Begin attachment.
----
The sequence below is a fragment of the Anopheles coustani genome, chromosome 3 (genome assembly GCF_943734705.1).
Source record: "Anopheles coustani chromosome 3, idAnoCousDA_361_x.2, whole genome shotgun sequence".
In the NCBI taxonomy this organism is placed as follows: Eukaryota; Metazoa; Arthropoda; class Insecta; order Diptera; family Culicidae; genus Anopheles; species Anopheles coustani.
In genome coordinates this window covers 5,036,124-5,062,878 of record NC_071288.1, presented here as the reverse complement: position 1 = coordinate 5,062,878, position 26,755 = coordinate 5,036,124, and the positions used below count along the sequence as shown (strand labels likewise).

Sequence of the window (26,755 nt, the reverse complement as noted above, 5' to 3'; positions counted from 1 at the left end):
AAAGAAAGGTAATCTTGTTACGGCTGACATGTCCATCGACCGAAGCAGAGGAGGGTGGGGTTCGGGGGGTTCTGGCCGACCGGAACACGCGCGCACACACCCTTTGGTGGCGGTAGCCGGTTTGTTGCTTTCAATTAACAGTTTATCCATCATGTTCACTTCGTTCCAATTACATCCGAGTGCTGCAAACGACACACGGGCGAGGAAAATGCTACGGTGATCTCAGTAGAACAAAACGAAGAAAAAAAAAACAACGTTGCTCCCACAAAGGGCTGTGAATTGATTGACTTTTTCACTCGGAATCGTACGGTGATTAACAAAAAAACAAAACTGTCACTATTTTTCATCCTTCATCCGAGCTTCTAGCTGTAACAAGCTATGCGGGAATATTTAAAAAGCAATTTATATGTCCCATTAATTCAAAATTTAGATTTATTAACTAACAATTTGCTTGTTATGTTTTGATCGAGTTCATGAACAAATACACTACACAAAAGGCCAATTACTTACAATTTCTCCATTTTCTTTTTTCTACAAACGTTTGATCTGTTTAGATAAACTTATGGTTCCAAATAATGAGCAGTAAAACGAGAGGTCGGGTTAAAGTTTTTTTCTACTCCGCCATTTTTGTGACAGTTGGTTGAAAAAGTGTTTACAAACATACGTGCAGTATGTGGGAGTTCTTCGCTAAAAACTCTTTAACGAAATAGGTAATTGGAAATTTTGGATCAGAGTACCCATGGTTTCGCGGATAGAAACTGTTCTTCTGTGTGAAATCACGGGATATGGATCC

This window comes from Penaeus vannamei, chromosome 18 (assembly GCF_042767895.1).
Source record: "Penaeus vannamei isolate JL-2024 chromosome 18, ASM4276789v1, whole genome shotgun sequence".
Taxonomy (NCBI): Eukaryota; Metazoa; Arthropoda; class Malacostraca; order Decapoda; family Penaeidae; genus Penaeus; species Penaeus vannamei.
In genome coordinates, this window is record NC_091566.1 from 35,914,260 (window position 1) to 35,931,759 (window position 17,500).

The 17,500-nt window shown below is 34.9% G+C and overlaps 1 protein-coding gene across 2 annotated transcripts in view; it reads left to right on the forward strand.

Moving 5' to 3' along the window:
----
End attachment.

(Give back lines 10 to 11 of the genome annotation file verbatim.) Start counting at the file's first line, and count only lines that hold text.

In genome coordinates, this window is record NC_091566.1 from 35,914,260 (window position 1) to 35,931,759 (window position 17,500).

The 17,500-nt window shown below is 34.9% G+C and overlaps 1 protein-coding gene across 2 annotated transcripts in view; it reads left to right on the forward strand.